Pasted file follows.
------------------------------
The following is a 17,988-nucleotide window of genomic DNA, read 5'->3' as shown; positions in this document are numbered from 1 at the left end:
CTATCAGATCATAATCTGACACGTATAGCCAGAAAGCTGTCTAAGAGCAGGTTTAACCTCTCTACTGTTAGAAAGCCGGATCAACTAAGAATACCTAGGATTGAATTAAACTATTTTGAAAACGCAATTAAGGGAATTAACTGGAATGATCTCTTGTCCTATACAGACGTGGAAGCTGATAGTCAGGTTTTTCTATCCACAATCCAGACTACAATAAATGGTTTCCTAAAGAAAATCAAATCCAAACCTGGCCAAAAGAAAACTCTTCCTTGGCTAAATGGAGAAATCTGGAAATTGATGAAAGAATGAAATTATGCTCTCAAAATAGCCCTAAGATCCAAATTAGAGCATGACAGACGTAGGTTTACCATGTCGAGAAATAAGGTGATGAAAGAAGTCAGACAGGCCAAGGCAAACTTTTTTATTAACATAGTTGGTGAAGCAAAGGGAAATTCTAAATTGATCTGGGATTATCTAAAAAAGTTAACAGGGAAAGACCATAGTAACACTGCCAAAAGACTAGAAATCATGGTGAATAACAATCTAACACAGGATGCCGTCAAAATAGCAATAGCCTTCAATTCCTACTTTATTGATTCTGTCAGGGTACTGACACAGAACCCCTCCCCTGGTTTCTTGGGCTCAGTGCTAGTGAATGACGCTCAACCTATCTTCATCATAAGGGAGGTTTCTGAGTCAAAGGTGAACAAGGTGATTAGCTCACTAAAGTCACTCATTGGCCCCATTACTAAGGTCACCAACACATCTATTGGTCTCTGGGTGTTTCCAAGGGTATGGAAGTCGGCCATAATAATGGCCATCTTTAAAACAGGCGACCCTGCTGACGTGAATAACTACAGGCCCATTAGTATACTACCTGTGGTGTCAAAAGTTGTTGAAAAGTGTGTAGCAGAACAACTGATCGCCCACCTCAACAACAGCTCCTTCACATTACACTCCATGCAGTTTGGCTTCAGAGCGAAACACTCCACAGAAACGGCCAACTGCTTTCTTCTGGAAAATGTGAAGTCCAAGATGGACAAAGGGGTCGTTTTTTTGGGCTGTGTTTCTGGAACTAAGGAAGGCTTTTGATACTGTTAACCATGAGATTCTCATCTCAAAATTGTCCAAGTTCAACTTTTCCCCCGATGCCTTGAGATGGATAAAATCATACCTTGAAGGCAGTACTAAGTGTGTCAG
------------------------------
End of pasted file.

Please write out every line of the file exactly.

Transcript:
The following is a 17,988-nucleotide window of genomic DNA, read 5'->3' as shown; positions in this document are numbered from 1 at the left end:
CTATCAGATCATAATCTGACACGTATAGCCAGAAAGCTGTCTAAGAGCAGGTTTAACCTCTCTACTGTTAGAAAGCCGGATCAACTAAGAATACCTAGGATTGAATTAAACTATTTTGAAAACGCAATTAAGGGAATTAACTGGAATGATCTCTTGTCCTATACAGACGTGGAAGCTGATAGTCAGGTTTTTCTATCCACAATCCAGACTACAATAAATGGTTTCCTAAAGAAAATCAAATCCAAACCTGGCCAAAAGAAAACTCTTCCTTGGCTAAATGGAGAAATCTGGAAATTGATGAAAGAATGAAATTATGCTCTCAAAATAGCCCTAAGATCCAAATTAGAGCATGACAGACGTAGGTTTACCATGTCGAGAAATAAGGTGATGAAAGAAGTCAGACAGGCCAAGGCAAACTTTTTTATTAACATAGTTGGTGAAGCAAAGGGAAATTCTAAATTGATCTGGGATTATCTAAAAAAGTTAACAGGGAAAGACCATAGTAACACTGCCAAAAGACTAGAAATCATGGTGAATAACAATCTAACACAGGATGCCGTCAAAATAGCAATAGCCTTCAATTCCTACTTTATTGATTCTGTCAGGGTACTGACACAGAACCCCTCCCCTGGTTTCTTGGGCTCAGTGCTAGTGAATGACGCTCAACCTATCTTCATCATAAGGGAGGTTTCTGAGTCAAAGGTGAACAAGGTGATTAGCTCACTAAAGTCACTCATTGGCCCCATTACTAAGGTCACCAACACATCTATTGGTCTCTGGGTGTTTCCAAGGGTATGGAAGTCGGCCATAATAATGGCCATCTTTAAAACAGGCGACCCTGCTGACGTGAATAACTACAGGCCCATTAGTATACTACCTGTGGTGTCAAAAGTTGTTGAAAAGTGTGTAGCAGAACAACTGATCGCCCACCTCAACAACAGCTCCTTCACATTACACTCCATGCAGTTTGGCTTCAGAGCGAAACACTCCACAGAAACGGCCAACTGCTTTCTTCTGGAAAATGTGAAGTCCAAGATGGACAAAGGGGTCGTTTTTTTGGGCTGTGTTTCTGGAACTAAGGAAGGCTTTTGATACTGTTAACCATGAGATTCTCATCTCAAAATTGTCCAAGTTCAACTTTTCCCCCGATGCCTTGAGATGGATAAAATCATACCTTGAAGGCAGTACTAAGTGTGTCAG